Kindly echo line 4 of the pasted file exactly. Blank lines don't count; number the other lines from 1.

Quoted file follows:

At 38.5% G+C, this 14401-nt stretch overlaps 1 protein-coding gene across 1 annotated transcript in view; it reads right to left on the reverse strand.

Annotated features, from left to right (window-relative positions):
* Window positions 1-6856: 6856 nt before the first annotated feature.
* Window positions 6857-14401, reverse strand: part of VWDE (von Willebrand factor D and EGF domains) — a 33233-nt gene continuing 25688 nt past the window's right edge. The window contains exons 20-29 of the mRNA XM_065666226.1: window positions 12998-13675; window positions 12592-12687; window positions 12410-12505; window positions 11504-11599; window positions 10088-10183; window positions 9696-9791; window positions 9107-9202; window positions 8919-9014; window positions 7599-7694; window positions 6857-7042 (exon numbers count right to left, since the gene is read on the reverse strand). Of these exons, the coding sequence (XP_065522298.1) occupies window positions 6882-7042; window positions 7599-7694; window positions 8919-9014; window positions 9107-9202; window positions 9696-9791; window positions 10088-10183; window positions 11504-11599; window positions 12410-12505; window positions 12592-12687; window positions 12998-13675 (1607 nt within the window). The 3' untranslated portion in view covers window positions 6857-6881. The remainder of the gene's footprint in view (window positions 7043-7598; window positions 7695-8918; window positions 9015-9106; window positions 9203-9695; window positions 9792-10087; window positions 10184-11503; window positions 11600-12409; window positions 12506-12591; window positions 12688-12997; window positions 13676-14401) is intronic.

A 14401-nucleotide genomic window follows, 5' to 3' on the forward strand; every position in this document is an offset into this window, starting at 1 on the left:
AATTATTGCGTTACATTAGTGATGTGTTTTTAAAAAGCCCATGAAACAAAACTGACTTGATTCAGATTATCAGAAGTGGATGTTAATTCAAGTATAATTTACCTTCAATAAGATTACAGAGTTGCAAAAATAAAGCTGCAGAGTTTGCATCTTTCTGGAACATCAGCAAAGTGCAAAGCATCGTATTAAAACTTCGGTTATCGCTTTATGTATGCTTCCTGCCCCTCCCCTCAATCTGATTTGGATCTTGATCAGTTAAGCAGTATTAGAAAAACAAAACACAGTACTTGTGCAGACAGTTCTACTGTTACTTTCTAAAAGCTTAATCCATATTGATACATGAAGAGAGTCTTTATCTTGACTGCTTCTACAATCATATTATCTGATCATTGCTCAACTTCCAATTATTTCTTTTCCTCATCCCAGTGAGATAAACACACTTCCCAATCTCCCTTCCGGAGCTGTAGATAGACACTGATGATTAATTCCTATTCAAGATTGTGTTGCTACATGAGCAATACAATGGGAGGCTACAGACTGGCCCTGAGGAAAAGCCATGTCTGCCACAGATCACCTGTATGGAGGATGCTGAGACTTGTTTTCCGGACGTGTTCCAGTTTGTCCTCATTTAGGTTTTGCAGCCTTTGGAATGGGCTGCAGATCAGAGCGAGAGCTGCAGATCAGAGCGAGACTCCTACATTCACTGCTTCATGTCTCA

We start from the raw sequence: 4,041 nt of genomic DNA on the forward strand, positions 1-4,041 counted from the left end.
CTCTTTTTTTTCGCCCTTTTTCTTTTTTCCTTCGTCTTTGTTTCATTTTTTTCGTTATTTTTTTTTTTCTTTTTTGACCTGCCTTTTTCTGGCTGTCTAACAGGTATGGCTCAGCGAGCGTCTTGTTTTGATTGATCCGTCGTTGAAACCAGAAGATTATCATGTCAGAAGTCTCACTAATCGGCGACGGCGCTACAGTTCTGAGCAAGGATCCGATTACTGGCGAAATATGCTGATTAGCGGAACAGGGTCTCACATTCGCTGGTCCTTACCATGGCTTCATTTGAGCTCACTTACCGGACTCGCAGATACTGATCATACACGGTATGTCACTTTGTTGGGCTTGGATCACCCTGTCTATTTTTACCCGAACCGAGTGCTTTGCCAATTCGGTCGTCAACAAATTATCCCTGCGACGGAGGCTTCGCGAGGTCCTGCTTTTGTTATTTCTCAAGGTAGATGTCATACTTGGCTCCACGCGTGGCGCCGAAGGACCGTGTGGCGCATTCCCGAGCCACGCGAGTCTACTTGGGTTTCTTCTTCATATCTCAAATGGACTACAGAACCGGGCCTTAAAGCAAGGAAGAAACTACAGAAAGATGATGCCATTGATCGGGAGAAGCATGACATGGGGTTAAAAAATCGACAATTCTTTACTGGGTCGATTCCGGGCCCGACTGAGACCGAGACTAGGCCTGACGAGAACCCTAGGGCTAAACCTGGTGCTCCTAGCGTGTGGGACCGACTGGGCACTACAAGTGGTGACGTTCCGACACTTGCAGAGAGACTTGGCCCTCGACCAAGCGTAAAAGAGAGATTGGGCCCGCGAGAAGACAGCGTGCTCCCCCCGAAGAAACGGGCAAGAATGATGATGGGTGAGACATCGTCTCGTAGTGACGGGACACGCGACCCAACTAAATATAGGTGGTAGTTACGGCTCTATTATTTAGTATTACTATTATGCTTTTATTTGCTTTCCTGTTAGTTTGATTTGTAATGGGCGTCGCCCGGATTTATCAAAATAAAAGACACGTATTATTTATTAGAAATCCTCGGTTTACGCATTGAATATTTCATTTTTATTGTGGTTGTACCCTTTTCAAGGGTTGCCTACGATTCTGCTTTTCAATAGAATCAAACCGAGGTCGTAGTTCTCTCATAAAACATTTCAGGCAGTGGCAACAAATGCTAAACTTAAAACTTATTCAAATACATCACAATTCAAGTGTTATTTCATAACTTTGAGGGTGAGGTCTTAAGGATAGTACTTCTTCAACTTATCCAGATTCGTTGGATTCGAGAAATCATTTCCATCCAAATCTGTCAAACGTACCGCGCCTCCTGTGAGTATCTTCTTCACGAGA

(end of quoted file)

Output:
* Window positions 6857-14401, reverse strand: part of VWDE (von Willebrand factor D and EGF domains) — a 33233-nt gene continuing 25688 nt past the window's right edge. The window contains exons 20-29 of the mRNA XM_065666226.1: window positions 12998-13675; window positions 12592-12687; window positions 12410-12505; window positions 11504-11599; window positions 10088-10183; window positions 9696-9791; window positions 9107-9202; window positions 8919-9014; window positions 7599-7694; window positions 6857-7042 (exon numbers count right to left, since the gene is read on the reverse strand). Of these exons, the coding sequence (XP_065522298.1) occupies window positions 6882-7042; window positions 7599-7694; window positions 8919-9014; window positions 9107-9202; window positions 9696-9791; window positions 10088-10183; window positions 11504-11599; window positions 12410-12505; window positions 12592-12687; window positions 12998-13675 (1607 nt within the window). The 3' untranslated portion in view covers window positions 6857-6881. The remainder of the gene's footprint in view (window positions 7043-7598; window positions 7695-8918; window positions 9015-9106; window positions 9203-9695; window positions 9792-10087; window positions 10184-11503; window positions 11600-12409; window positions 12506-12591; window positions 12688-12997; window positions 13676-14401) is intronic.